To protect personnel while accomplishing triage, EMS leaders should consider that large-event supply packs include a box of extra gloves, goggles, gowns and masks, and a box that includes triage cards, MCI vests and signage, and a set of MCI management worksheets.
Responders must be prepared for an event that represents an ongoing threat to them or the public. The recognition of continuing risk is now obvious in events involving explosives. There can be secondary explosive devices. Law enforcement and fire personnel will have to be responsible for identifying areas where those devices may be located, and areas that, at least for a short time, can be used for triage and treatment. EMS personnel may be asked to move patients out of high-risk areas, maybe even using sheets or tarps.
Equally important is identifying risks from ongoing structural instability and moving rescuers and victims away from them. If building parts are still coming down, high winds are still blowing or exhaust is still coming from a defective furnace, the risks are escalating, and the victims and rescuers must be moved. If an event is a result of chemical, biological or radiologic hazards, it will also be necessary to evacuate outside any hot zone.
Proper use of PPE is integral to approaching unsafe scenes. Regardless of the risks, EMS workers should be confident that their lives and the well-being of their families will be protected. That must begin with a day-to-day use of proper turnout gear, personal protective equipment, education, and all tools to mitigate risks for EMS workers.
The most difficult issue in coordinating a major incident response, especially a terrorism incident, is how to establish and maintain effective communications. The first priority is to minimize damage at the original scene, perform a safe operation, involve law enforcement and activate the next level of providers needed.
Communication systems must be established quickly. The first priority is establishment of Incident Command and communication systems that link public-safety providers and the dispatch/9-1-1 center. Some communication will occur face-to-face at the scene. This was facilitated in Boston by the presence of all the providers, in identifying vests, at the scene in a pre-established structure. Those providers changed their roles to respond to the bomb incident, and added the next layers of fire, medical and transportation resources. Hospitals were notified so they could deal with the first-arriving victims, who always arrive by foot or car ahead of the first ambulances.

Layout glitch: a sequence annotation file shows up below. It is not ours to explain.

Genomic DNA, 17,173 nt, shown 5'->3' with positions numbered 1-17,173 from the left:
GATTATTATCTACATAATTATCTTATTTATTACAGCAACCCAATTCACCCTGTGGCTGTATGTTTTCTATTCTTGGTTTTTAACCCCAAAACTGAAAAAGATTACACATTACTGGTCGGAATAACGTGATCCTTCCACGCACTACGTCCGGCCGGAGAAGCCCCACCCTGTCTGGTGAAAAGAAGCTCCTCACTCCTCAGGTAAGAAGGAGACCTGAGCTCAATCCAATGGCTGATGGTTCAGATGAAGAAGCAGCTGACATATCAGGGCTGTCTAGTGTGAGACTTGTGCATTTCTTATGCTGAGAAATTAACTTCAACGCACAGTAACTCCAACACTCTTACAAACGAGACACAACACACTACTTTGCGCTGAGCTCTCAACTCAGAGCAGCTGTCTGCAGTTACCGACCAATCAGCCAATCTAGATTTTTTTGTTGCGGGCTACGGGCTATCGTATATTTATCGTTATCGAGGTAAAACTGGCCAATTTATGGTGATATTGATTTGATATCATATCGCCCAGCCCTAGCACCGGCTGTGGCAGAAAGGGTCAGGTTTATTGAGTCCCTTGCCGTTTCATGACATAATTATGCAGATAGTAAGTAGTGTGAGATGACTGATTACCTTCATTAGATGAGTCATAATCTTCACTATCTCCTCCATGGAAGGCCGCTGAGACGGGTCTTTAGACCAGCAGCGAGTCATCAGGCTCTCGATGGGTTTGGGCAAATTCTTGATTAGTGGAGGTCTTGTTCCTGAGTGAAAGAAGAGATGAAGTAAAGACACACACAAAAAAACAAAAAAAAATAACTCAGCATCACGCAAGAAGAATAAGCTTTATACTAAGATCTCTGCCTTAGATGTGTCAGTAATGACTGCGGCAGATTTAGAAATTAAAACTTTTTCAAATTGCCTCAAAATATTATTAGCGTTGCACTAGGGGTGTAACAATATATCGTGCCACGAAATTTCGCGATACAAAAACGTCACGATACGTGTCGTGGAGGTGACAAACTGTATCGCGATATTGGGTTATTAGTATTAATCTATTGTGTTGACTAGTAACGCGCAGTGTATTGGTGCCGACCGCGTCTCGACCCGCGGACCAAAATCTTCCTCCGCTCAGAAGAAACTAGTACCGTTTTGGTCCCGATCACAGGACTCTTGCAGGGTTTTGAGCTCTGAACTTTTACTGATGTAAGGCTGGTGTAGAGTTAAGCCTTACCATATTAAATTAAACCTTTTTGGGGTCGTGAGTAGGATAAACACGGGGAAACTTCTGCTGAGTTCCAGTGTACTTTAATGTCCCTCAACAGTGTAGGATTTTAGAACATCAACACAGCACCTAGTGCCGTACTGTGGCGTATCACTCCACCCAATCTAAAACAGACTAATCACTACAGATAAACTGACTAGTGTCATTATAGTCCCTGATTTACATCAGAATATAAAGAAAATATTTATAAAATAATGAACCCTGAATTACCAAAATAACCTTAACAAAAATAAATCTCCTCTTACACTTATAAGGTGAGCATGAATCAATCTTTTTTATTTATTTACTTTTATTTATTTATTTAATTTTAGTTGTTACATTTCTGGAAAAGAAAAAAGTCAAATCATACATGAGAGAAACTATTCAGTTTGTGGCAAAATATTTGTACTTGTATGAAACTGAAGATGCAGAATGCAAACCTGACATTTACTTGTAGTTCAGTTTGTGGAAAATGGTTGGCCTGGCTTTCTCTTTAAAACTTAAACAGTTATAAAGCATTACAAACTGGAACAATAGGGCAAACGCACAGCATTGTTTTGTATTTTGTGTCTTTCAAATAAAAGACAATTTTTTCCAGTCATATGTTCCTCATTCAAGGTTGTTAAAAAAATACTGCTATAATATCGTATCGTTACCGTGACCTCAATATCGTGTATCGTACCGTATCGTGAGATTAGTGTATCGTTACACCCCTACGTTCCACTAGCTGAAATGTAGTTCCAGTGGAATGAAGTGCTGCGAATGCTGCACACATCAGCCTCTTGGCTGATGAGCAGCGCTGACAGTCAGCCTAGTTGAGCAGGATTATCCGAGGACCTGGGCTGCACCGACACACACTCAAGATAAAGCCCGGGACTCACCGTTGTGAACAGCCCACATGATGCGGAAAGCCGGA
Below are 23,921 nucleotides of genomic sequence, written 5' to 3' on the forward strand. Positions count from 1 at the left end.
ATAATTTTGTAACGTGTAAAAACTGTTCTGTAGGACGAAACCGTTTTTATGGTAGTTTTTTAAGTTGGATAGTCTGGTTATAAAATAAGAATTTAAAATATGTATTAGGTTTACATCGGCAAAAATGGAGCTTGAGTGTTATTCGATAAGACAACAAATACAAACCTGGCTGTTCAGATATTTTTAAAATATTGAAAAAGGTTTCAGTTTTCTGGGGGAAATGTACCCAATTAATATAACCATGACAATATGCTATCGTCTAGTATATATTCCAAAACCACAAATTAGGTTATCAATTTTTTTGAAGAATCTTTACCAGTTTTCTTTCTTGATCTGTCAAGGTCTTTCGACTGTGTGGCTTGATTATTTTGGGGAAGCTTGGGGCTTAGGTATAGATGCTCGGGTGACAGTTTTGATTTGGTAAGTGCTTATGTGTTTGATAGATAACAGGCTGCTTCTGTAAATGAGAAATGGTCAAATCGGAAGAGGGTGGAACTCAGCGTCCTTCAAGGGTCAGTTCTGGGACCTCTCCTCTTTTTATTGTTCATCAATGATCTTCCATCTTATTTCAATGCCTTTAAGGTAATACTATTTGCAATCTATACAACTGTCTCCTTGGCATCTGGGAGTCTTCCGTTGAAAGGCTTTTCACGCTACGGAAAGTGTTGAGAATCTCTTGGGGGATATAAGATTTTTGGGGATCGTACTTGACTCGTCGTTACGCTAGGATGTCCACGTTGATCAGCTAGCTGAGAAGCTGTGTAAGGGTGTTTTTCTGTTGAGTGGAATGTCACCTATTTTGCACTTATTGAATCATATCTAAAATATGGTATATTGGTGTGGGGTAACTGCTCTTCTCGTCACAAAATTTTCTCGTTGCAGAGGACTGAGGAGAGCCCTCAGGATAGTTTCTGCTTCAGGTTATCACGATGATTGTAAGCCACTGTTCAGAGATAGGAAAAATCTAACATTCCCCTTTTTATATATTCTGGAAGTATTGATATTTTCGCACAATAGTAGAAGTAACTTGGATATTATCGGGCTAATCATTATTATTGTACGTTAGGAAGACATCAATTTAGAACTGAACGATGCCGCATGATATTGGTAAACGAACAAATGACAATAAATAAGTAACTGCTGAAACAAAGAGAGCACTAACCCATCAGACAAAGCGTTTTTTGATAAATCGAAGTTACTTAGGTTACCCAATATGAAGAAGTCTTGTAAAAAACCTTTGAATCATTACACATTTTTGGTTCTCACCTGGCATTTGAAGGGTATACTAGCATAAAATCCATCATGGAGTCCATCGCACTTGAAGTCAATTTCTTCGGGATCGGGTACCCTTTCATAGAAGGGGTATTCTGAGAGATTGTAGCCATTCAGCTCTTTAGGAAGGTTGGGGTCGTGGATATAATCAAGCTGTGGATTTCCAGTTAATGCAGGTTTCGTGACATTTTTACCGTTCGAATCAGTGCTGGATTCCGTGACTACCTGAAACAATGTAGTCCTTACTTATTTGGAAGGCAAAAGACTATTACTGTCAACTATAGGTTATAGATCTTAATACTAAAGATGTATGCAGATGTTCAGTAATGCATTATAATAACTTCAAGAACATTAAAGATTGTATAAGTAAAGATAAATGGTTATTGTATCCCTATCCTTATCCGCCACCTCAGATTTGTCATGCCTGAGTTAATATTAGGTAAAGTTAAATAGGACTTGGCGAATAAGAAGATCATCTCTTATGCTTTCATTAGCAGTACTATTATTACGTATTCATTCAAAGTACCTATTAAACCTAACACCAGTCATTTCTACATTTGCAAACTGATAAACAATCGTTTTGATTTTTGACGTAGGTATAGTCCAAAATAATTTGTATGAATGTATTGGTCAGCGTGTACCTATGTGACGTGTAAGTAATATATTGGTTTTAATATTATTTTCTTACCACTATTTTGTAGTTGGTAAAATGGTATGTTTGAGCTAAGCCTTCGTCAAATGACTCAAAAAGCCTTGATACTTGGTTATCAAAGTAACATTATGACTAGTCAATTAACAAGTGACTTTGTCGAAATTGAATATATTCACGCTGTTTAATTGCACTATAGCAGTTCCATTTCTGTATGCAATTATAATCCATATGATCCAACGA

One important note on communication systems that comes from recent bomb incidents: The EMS plan cannot rely on cellular phones for critical communications. Law enforcement may decide at a bombing incident to shut down the cellular phone network in the immediate area to mitigate the risk of secondary devices activated by cell phones. EMS providers, unless their phones are specifically equipped, will not be able to use their phones in the area.
Quickly following a terrorist incident, prehospital and hospital-based emergency providers must agree on medical management strategies for victims. If it is determined that safe care can be delivered away from the hospital, field treatment without transportation may be instituted. Supplies needed for field care may be delivered to areas near the incident scene or to community collection points where victims are directed to seek care. Transportation to hospitals may be reserved for only those meeting certain triage criteria. Planning activity by hospitals will need to cover the potential to “lock down” and secure a hospital in the event it could become a target, either intentionally or unintentionally. Hospitals need plans to secure themselves with minimal law enforcement assistance, as the community’s initial complement of law enforcement may be committed to scene activity.